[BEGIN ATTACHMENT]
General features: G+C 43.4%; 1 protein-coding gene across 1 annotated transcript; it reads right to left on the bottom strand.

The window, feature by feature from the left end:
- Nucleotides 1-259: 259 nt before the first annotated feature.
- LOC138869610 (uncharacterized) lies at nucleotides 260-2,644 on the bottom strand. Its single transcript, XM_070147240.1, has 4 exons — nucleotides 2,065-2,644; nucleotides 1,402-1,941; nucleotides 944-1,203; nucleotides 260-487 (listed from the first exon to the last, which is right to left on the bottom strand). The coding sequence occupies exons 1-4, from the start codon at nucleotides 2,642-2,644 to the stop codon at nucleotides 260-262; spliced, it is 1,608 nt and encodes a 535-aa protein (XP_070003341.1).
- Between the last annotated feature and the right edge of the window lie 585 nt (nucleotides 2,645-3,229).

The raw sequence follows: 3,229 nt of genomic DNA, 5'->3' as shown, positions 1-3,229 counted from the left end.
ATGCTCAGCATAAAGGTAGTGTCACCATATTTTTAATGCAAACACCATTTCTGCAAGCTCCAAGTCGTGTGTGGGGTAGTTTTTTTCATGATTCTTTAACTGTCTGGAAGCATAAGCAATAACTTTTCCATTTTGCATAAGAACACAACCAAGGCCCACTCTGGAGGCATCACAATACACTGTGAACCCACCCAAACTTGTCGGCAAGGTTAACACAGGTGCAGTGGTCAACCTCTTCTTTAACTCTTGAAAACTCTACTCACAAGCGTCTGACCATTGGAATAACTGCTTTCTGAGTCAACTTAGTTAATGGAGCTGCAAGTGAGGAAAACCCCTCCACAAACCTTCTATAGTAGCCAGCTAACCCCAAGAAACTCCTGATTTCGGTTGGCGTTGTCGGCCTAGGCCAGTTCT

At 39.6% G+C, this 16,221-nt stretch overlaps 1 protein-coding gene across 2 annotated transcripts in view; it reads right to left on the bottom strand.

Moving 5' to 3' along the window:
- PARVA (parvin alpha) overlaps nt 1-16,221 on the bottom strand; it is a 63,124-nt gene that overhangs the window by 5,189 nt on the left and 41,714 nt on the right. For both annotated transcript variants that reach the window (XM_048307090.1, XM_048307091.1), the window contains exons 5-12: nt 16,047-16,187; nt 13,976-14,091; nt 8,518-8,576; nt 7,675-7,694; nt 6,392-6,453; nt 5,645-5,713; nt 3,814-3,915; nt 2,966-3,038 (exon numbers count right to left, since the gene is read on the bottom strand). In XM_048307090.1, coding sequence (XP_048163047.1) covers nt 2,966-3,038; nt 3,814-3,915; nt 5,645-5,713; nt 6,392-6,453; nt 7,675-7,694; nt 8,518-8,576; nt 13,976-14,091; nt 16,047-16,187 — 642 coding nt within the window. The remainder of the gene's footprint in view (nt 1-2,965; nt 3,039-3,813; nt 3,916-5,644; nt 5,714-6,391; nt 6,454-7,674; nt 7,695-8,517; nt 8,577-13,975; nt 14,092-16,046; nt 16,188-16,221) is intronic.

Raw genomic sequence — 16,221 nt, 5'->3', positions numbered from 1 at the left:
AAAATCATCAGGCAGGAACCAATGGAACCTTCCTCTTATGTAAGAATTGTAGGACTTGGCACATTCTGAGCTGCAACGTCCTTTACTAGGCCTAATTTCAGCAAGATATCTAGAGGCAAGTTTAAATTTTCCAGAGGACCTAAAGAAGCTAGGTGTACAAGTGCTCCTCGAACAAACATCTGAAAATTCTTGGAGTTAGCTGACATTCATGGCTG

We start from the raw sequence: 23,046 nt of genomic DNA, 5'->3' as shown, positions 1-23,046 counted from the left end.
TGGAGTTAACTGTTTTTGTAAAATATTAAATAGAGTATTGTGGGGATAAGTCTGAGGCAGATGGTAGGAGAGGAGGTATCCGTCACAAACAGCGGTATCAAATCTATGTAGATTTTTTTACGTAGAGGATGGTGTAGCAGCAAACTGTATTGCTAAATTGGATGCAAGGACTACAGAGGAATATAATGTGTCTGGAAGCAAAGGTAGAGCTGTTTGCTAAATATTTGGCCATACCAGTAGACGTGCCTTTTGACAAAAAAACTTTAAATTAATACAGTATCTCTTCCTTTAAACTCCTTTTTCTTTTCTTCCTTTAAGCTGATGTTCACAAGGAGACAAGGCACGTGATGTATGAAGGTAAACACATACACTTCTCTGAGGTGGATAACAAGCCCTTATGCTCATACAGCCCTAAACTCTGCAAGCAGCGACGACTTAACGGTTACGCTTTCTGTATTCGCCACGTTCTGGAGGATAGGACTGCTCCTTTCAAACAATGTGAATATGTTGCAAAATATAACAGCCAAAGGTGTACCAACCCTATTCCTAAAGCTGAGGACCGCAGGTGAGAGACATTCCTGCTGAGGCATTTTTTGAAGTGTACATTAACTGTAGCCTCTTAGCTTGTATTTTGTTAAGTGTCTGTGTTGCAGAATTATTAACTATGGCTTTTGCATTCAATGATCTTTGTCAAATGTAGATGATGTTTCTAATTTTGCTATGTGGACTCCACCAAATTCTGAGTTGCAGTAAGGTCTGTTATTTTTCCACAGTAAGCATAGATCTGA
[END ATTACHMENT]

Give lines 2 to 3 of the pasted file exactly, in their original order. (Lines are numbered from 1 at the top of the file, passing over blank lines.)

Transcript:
The window, feature by feature from the left end:
- Nucleotides 1-259: 259 nt before the first annotated feature.